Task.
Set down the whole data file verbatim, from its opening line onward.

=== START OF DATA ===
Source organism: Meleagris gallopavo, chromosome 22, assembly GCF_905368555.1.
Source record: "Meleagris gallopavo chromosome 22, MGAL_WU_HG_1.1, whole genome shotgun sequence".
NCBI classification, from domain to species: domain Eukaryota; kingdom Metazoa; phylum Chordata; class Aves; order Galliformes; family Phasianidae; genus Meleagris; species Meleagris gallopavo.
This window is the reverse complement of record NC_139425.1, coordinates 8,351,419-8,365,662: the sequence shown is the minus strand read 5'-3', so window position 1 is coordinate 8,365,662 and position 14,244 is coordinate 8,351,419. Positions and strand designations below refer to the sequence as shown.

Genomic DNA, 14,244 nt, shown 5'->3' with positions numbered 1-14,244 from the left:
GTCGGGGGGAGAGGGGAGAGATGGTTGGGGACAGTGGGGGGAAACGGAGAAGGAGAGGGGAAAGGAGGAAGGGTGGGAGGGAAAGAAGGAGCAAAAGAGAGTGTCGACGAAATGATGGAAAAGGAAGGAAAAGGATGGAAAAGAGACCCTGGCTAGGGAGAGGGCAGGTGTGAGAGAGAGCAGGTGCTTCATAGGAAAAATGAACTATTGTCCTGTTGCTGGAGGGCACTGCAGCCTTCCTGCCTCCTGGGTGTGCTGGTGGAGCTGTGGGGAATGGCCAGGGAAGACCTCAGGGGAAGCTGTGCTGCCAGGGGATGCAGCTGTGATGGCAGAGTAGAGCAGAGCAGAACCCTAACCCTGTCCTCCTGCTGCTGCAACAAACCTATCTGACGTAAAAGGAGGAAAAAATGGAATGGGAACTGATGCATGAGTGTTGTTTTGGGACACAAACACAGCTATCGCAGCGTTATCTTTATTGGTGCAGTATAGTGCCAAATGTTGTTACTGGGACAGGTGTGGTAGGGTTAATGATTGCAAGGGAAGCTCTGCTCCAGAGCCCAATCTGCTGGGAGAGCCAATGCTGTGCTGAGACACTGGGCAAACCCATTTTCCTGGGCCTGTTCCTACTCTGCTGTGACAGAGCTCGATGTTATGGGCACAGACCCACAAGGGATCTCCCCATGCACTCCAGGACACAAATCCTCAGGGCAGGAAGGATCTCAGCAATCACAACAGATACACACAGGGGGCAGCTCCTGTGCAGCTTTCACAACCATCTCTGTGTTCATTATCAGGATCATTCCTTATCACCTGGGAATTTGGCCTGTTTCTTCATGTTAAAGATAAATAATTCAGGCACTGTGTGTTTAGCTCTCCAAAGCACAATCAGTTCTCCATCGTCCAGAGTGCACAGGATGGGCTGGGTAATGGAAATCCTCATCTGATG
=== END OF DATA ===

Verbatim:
Source organism: Meleagris gallopavo, chromosome 22, assembly GCF_905368555.1.
Source record: "Meleagris gallopavo chromosome 22, MGAL_WU_HG_1.1, whole genome shotgun sequence".
NCBI classification, from domain to species: domain Eukaryota; kingdom Metazoa; phylum Chordata; class Aves; order Galliformes; family Phasianidae; genus Meleagris; species Meleagris gallopavo.
This window is the reverse complement of record NC_139425.1, coordinates 8,351,419-8,365,662: the sequence shown is the minus strand read 5'-3', so window position 1 is coordinate 8,365,662 and position 14,244 is coordinate 8,351,419. Positions and strand designations below refer to the sequence as shown.

Genomic DNA, 14,244 nt, shown 5'->3' with positions numbered 1-14,244 from the left:
GTCGGGGGGAGAGGGGAGAGATGGTTGGGGACAGTGGGGGGAAACGGAGAAGGAGAGGGGAAAGGAGGAAGGGTGGGAGGGAAAGAAGGAGCAAAAGAGAGTGTCGACGAAATGATGGAAAAGGAAGGAAAAGGATGGAAAAGAGACCCTGGCTAGGGAGAGGGCAGGTGTGAGAGAGAGCAGGTGCTTCATAGGAAAAATGAACTATTGTCCTGTTGCTGGAGGGCACTGCAGCCTTCCTGCCTCCTGGGTGTGCTGGTGGAGCTGTGGGGAATGGCCAGGGAAGACCTCAGGGGAAGCTGTGCTGCCAGGGGATGCAGCTGTGATGGCAGAGTAGAGCAGAGCAGAACCCTAACCCTGTCCTCCTGCTGCTGCAACAAACCTATCTGACGTAAAAGGAGGAAAAAATGGAATGGGAACTGATGCATGAGTGTTGTTTTGGGACACAAACACAGCTATCGCAGCGTTATCTTTATTGGTGCAGTATAGTGCCAAATGTTGTTACTGGGACAGGTGTGGTAGGGTTAATGATTGCAAGGGAAGCTCTGCTCCAGAGCCCAATCTGCTGGGAGAGCCAATGCTGTGCTGAGACACTGGGCAAACCCATTTTCCTGGGCCTGTTCCTACTCTGCTGTGACAGAGCTCGATGTTATGGGCACAGACCCACAAGGGATCTCCCCATGCACTCCAGGACACAAATCCTCAGGGCAGGAAGGATCTCAGCAATCACAACAGATACACACAGGGGGCAGCTCCTGTGCAGCTTTCACAACCATCTCTGTGTTCATTATCAGGATCATTCCTTATCACCTGGGAATTTGGCCTGTTTCTTCATGTTAAAGATAAATAATTCAGGCACTGTGTGTTTAGCTCTCCAAAGCACAATCAGTTCTCCATCGTCCAGAGTGCACAGGATGGGCTGGGTAATGGAAATCCTCATCTGATG